Saildrone Surveyor, a remotely controlled sailboat, will set off on its maiden voyage to Hawaii where it will map the ocean and collect DNA samples. (Courtesy of Saildrone)

CA - Sailing without a crew: Saildrone aiming to replace manned ships on mapping expeditions

A remotely controlled sailboat that maps the ocean floor, collecting DNA samples and transmitting real-time data to scientists sounds like the stuff of science fiction. But it’s real and it’s actually pretty close to home.

Last month, Saildrone — an Alameda-based company that designs and builds unmanned surface vehicles — launched their first 72-foot vessel called the Saildrone Surveyor into the San Francisco Bay. Meant to replace the large ships that historically have been used for ocean mapping expeditions, the Surveyor is equipped with advanced sonar equipment that will allow it to map the ocean down to 7,000 meters (over 4 miles) beneath the surface and is expected to operate remotely on missions of 6 to 12 months.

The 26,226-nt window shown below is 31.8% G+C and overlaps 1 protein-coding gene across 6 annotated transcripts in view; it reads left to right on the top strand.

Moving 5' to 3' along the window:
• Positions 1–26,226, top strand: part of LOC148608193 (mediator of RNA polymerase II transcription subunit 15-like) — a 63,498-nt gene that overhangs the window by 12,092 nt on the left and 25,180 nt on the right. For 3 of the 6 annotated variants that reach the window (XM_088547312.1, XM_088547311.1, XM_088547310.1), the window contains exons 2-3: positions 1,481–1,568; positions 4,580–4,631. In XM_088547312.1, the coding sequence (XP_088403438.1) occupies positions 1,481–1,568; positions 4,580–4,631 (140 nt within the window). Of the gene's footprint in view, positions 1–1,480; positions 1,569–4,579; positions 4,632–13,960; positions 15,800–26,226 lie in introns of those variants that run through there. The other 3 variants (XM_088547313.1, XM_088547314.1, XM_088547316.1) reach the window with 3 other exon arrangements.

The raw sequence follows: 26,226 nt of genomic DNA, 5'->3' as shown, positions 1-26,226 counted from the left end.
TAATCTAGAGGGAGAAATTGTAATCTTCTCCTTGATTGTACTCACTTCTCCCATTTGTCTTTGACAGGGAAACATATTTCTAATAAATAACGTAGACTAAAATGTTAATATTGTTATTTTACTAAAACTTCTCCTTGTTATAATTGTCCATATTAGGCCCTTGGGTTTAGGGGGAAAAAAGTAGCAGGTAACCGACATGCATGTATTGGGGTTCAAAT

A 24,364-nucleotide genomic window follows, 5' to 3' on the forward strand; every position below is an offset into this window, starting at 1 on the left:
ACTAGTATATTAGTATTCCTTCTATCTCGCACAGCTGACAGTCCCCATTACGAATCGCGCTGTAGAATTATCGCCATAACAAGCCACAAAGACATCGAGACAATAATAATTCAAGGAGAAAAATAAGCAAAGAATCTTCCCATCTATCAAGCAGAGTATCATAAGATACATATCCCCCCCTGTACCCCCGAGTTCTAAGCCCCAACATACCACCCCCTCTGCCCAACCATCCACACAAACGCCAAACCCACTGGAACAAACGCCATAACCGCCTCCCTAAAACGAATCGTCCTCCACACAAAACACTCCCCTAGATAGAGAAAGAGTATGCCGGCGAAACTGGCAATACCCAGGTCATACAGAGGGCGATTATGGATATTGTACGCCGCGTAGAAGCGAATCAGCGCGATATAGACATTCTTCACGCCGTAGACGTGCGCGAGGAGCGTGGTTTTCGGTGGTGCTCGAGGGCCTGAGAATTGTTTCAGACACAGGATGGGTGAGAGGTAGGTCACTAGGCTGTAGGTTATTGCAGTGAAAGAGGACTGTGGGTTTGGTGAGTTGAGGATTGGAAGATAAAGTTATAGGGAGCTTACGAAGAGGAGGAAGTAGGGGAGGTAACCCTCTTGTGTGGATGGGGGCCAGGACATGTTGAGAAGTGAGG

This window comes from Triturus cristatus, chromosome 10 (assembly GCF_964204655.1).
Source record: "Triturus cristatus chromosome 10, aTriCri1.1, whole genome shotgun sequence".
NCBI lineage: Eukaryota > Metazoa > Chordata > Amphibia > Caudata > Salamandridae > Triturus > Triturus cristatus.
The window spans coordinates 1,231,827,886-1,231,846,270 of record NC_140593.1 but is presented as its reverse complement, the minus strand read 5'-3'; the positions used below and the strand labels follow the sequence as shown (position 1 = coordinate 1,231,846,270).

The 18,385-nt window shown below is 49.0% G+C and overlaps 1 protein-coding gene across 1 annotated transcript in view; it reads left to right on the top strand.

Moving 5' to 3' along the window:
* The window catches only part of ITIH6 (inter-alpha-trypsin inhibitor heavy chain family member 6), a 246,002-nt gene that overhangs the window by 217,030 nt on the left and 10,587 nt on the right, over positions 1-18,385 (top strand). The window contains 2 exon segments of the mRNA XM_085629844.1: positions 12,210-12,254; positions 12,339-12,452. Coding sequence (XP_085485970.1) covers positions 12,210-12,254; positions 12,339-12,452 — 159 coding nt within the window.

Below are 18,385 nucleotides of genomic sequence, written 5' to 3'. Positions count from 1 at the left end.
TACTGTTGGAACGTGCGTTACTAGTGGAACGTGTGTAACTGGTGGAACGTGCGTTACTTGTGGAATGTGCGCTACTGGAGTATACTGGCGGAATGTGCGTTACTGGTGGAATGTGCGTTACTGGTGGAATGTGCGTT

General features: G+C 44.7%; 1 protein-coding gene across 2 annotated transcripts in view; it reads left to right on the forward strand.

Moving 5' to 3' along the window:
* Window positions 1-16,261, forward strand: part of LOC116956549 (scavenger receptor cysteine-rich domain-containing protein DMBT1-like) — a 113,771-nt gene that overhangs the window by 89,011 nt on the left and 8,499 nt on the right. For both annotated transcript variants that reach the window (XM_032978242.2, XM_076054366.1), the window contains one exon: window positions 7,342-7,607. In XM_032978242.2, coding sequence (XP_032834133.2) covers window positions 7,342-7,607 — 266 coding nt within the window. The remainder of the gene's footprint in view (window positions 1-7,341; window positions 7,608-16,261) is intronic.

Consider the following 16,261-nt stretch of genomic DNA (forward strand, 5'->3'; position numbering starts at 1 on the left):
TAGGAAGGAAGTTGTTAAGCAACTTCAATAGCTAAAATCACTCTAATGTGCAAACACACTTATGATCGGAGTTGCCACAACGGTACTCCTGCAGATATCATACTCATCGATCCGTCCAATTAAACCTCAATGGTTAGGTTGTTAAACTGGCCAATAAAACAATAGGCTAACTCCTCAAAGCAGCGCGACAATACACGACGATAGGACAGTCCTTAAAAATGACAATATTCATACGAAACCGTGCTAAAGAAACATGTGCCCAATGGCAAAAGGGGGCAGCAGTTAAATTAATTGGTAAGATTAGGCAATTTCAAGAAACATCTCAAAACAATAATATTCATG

“It’s kind of like a mission to Mars, right out in our Bay,” said Jim Birch, a researcher at the Monterey Bay Aquarium Research Institute who has been part of MBARI’s collaboration on the Surveyor’s development.

The Surveyor was developed in collaboration with researchers at MBARI and the University of New Hampshire through a grant from the National Oceanographic Partnership Program, which is sponsored by the National Ocean and Atmospheric Administration’s Office of Ocean Exploration and Research.

The vessel is going through some final engineering tests, but once it’s commissioned in a few weeks, it will set off on its maiden voyage to Hawaii and back, where it will map the ocean and collect DNA samples en route, in an unprecedentedly environmentally-friendly way.

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